Launching and Staging

At some sites, there is room for multiple gliders to be set up on launch, but in reality, this is pretty rare.  More common are sites where there is room for just one or two gliders to be spread out in a position to launch.  Even if there is room for multiple gliders to be at the launch locations, it is bad form to do your preparation right in the space where launches happen.  

Staging is the key word when there is any chance there will be another pilot ready to go.   Staging a wing is doing the preflight inspection and connecting the harness to the wing.   With this done away from the launch, you can then gather your wing up in your harness and connected and bring it to the launch.   If there are others also ready, you can then get in line to launch.

Focus is necessary while going through your checks.  During the inspecting your wing, if someone is talking to you, let them know politely that you cannot talk right then as you need to focus on your wing inspection.  Routine is a key and distractions can take you out of this.

If you arrive at a launch and there is nobody else there, it can be fine to do all of the above right on launch.   Unfortunately, not all pilots are taught this common sense. If you begin to stage your wing on launch and a pilot pulls up with a wing that is all connected and staged previously.  If they climb in their harness and are ready to go, you should offer to move your wing off of launch to allow them to go.

Training Hill Launch Order

When multiple instructors are sharing a training hill, usually the protocol is that students are launched via a rotation of instructors.  So, if one instructor has 5 students and another has just 2 students, it would not be a line of students for launching.  This would be unfair to the instructor with the smaller class.  Instead, the launches should be rotated via instructors.   Since this makes sense, it should be easy to communicate this via the instructors.

Clear process:  When you are on launch and are getting ready to go, get in the habit of going through a clear checklist.

  • Clear yourself – Make sure you have done your connection routine.   HHRB is my system, but use whatever system you have become familiar with.  Also make sure your are clear on your flight plan and your head is in the right space for the flight you are doing.
  • Clear the launch – Look around the launch area and communicate with other pilots that are ready or close to ready to launch.
  • Clear the air – Look around to ensure that there are no pilots buzzing or flying near launch.
  • Shout Clear – Just prior to lifting the wing, after making sure you have gone through the above steps, announce this by shouting – not saying, CLEAR!  Some instructors use the term “LAUNCHING” as well, so  either means the same thing.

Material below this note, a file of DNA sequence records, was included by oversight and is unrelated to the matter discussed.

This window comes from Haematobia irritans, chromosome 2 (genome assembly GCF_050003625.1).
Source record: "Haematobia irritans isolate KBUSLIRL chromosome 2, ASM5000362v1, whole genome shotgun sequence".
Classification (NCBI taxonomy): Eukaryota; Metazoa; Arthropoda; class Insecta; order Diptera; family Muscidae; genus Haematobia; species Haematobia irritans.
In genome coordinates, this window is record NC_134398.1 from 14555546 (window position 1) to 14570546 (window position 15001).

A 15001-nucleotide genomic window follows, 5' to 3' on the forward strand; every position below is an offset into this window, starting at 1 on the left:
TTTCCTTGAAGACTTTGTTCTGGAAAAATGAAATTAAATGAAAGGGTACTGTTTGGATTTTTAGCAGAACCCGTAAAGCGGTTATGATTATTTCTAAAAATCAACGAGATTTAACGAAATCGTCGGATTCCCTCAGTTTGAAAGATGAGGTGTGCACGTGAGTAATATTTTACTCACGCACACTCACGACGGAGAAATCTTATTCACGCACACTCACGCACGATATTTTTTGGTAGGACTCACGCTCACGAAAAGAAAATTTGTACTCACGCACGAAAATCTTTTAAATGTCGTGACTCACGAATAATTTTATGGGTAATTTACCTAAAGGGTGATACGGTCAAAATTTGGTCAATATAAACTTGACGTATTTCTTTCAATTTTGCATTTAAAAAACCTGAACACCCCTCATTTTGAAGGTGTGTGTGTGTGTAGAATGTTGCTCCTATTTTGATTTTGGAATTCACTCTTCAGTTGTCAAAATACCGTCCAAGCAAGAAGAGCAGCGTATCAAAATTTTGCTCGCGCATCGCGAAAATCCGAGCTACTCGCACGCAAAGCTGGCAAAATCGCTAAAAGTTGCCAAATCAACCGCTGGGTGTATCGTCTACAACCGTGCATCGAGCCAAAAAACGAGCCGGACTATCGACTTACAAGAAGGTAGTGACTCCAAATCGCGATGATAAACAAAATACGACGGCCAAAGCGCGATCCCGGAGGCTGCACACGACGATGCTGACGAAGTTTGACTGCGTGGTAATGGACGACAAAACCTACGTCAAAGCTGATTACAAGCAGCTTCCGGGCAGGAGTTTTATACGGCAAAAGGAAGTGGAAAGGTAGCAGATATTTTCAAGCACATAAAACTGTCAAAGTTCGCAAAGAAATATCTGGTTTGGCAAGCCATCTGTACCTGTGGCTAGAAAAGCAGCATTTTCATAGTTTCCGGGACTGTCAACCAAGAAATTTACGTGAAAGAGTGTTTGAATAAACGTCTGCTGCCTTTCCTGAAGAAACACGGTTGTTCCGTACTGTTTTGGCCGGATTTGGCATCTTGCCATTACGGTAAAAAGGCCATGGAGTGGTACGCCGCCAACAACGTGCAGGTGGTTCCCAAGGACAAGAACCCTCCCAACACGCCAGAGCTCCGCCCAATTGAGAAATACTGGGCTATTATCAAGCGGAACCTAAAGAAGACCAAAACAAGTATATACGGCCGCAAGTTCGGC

Landing and Approaches

Standardized Patterns – Not all, but some sites have a standardized landing pattern.  At some sites in Europe, there are even markers on the ground showing the pattern expected.  If there is such a pattern in place, learn what is expected so that you can mix in with other gliders doing approaches.   The reason a standardized pattern is in place is to prevent confusion and tricky situations from occurring.

Vertical Clearance – One thing that you can do while making your approach when there are other gliders near your  altitude is to help create some vertical space.   If another glider is slightly higher than you, you can increase your descent rate as you near your approach pattern by doing big ears for a short period.   If you are in the other shoes and are above another glider, you can fly minimum sink to allow the lower pilot to move closer to the landing pattern sooner.

Communication and Predictability – If there is another glider on approach at the same time as you, eye contact with the other pilot will help each of you to keep tabs on how your are working with each other.   We do this all of the time when we drive in traffic in a car.   The key is to fly predictably and look around a lot to be aware of all else that is going on.

After Landing – If you are near a target / spot, others may be seeking a spot, so immediately after landing, look for other craft approaching.   If other are approaching landing, gather your wing as quickly as possible and move laterally from the spot so that others will have access to the spot.

Rides to Launch

Take care of your transport – When you jump in and catch a ride up the hill, appreciate the fact that the vehicle’s owner spends money on Gasoline, Tires, Vehicle Maintenance etc.   Throw them some $s at the end of the flying day to show your appreciation.  Often they will try to be polite and turn you down, but insist on this!